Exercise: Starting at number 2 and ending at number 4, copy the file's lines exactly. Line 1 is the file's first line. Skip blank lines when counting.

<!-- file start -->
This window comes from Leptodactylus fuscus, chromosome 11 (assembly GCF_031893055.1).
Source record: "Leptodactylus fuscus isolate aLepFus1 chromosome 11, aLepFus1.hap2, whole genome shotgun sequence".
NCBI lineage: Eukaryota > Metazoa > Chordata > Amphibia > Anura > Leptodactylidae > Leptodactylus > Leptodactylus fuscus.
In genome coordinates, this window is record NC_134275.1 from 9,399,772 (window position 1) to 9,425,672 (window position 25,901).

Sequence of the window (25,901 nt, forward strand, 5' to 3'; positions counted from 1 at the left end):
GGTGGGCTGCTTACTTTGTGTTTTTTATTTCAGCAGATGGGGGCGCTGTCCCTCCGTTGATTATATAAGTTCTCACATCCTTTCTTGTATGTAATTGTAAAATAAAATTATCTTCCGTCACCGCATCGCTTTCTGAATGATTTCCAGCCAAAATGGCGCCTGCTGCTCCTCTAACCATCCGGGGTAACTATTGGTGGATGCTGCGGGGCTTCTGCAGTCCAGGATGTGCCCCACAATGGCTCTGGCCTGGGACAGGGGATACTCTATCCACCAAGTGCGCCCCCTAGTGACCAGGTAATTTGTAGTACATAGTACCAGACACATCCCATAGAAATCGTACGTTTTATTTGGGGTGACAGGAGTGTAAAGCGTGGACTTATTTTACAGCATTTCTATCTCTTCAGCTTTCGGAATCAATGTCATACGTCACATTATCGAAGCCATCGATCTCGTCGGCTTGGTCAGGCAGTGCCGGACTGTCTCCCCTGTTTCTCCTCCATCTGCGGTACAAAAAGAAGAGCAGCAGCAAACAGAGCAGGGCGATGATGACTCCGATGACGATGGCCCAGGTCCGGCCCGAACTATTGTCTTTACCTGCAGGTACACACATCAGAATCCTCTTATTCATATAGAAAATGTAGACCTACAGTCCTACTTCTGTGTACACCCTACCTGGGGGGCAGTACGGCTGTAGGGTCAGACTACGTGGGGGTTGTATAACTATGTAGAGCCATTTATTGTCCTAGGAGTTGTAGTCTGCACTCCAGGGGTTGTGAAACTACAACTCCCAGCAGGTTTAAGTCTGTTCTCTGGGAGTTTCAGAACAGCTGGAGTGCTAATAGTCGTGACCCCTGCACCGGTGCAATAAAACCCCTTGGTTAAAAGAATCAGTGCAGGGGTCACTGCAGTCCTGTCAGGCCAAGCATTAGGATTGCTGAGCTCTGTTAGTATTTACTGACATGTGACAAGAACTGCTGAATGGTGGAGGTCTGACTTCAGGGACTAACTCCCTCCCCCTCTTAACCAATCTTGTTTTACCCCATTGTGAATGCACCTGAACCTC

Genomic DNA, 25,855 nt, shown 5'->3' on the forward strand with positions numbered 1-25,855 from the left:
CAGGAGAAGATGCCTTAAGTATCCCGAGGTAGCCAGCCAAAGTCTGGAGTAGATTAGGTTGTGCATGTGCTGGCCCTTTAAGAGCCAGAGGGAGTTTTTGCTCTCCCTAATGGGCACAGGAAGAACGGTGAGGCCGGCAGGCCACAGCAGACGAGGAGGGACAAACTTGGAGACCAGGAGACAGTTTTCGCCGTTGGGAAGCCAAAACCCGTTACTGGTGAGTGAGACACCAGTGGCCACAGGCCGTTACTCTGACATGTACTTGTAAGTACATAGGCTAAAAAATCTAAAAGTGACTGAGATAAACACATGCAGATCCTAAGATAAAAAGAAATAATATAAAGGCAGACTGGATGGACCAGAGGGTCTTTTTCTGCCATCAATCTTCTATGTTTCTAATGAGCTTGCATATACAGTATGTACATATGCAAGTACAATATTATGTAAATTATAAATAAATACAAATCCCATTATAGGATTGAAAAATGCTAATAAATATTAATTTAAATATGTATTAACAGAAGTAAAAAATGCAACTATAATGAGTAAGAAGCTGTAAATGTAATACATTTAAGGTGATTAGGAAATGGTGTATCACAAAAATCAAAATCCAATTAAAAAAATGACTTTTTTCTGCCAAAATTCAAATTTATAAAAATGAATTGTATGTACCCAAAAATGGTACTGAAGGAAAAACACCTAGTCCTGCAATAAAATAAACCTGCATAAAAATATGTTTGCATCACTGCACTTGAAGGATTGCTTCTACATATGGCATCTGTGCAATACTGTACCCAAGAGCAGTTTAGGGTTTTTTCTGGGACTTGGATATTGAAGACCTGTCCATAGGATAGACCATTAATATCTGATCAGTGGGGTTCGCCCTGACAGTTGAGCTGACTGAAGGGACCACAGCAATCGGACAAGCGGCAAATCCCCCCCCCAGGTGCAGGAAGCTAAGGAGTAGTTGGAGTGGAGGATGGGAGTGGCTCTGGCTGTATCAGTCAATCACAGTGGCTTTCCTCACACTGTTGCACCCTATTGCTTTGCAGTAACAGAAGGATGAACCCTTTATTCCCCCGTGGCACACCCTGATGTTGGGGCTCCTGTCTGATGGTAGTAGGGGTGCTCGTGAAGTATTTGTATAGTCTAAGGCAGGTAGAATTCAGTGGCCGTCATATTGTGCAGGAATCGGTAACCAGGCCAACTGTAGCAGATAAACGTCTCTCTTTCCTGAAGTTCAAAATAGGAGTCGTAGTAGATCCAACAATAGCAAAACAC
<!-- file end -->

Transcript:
Source record: "Leptodactylus fuscus isolate aLepFus1 chromosome 11, aLepFus1.hap2, whole genome shotgun sequence".
NCBI lineage: Eukaryota > Metazoa > Chordata > Amphibia > Anura > Leptodactylidae > Leptodactylus > Leptodactylus fuscus.
In genome coordinates, this window is record NC_134275.1 from 9,399,772 (window position 1) to 9,425,672 (window position 25,901).